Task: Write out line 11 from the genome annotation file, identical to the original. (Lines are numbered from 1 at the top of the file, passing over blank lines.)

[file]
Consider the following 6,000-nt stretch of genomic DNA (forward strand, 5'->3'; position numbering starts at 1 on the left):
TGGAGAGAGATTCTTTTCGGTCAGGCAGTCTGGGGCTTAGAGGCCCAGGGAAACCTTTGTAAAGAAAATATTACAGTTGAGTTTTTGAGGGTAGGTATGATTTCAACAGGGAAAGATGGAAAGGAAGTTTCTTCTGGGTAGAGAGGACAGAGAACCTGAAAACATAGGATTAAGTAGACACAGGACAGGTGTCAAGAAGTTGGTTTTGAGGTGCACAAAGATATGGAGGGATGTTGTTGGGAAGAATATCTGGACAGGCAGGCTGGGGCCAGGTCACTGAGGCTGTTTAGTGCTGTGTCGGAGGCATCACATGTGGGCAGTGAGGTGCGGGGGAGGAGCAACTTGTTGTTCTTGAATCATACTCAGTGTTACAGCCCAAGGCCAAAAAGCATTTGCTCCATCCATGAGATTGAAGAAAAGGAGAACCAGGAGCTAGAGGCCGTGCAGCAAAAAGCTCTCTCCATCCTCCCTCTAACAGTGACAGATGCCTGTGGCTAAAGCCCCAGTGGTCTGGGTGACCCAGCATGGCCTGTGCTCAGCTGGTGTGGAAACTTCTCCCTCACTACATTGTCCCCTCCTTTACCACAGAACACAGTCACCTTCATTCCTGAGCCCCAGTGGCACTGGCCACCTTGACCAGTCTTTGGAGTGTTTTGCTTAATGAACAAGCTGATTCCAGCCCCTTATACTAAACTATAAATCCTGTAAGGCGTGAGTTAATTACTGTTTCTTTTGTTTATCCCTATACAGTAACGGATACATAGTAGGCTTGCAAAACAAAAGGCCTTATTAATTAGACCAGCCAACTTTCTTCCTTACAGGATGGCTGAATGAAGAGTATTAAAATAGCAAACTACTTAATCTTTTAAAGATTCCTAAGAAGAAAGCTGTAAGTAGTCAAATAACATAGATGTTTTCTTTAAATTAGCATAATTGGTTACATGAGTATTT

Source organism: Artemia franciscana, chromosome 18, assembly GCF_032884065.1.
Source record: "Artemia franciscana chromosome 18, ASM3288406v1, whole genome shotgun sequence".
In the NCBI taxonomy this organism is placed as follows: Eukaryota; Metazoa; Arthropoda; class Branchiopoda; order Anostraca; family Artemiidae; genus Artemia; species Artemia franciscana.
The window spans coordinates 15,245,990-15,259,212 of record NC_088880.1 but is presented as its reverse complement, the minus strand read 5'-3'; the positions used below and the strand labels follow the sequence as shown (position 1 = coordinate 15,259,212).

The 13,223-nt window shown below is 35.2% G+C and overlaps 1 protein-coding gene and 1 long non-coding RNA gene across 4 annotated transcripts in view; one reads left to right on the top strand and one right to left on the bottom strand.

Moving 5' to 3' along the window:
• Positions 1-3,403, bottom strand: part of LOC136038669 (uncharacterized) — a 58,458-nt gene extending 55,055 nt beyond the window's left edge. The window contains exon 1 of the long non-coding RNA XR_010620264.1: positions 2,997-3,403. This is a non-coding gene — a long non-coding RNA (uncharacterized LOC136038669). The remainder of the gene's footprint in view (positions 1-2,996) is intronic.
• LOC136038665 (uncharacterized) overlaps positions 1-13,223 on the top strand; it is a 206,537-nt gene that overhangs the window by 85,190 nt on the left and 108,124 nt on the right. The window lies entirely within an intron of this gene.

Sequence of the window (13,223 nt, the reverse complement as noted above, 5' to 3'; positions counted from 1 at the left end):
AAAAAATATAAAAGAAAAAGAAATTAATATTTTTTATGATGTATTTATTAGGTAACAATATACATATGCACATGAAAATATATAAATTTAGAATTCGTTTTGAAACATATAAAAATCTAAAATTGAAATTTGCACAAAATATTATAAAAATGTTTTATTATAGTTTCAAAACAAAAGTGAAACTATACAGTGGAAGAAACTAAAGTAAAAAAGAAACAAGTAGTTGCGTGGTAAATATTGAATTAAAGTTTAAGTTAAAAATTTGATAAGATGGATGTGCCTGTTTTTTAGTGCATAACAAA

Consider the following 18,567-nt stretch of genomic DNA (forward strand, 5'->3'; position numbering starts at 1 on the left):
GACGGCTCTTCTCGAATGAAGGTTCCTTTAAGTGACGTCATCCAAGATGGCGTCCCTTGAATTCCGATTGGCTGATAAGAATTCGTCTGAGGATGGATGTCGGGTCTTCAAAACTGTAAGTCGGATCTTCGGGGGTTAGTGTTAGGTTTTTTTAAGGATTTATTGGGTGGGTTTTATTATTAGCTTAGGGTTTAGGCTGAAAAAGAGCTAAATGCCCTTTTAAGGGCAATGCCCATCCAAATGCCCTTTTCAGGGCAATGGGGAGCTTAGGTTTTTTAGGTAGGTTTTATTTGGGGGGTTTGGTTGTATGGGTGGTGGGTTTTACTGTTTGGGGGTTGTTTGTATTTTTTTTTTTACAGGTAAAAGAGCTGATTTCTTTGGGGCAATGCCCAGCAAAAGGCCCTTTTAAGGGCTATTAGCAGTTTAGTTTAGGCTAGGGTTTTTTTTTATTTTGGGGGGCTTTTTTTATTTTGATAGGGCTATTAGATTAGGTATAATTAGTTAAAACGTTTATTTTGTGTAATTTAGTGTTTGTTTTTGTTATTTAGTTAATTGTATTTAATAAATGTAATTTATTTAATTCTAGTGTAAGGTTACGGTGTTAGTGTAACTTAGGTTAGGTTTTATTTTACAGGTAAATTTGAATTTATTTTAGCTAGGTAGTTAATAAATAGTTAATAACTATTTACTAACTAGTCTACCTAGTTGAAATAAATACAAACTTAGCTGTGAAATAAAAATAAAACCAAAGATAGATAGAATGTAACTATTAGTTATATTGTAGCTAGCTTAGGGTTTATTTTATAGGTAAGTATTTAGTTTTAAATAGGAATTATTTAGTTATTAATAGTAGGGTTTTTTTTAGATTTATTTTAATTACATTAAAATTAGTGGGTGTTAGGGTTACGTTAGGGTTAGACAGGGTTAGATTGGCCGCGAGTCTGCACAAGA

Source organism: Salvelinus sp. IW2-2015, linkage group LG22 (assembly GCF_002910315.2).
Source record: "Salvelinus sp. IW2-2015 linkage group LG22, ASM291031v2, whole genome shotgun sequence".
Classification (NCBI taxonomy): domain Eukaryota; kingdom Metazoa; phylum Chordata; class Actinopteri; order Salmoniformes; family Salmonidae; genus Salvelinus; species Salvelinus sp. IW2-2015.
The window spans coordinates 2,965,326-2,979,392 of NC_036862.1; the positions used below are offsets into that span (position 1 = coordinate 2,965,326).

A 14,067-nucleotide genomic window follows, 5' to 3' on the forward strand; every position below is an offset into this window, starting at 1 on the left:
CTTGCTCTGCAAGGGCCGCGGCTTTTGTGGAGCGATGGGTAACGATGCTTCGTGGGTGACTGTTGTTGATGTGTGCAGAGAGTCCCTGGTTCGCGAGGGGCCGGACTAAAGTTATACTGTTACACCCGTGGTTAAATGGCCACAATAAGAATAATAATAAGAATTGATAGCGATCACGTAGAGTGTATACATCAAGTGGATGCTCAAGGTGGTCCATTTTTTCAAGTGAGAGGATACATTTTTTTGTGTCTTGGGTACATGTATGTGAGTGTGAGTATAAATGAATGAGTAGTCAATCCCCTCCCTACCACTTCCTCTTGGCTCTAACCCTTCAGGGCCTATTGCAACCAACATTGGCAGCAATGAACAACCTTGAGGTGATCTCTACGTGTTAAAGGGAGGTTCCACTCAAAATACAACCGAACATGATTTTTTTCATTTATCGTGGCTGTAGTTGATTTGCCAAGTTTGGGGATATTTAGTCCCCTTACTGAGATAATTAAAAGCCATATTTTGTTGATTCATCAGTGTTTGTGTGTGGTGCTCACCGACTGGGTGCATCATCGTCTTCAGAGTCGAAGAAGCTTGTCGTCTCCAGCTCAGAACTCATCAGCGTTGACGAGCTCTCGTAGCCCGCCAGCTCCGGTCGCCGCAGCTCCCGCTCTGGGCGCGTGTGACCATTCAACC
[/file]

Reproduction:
Sequence of the window (13,223 nt, the reverse complement as noted above, 5' to 3'; positions counted from 1 at the left end):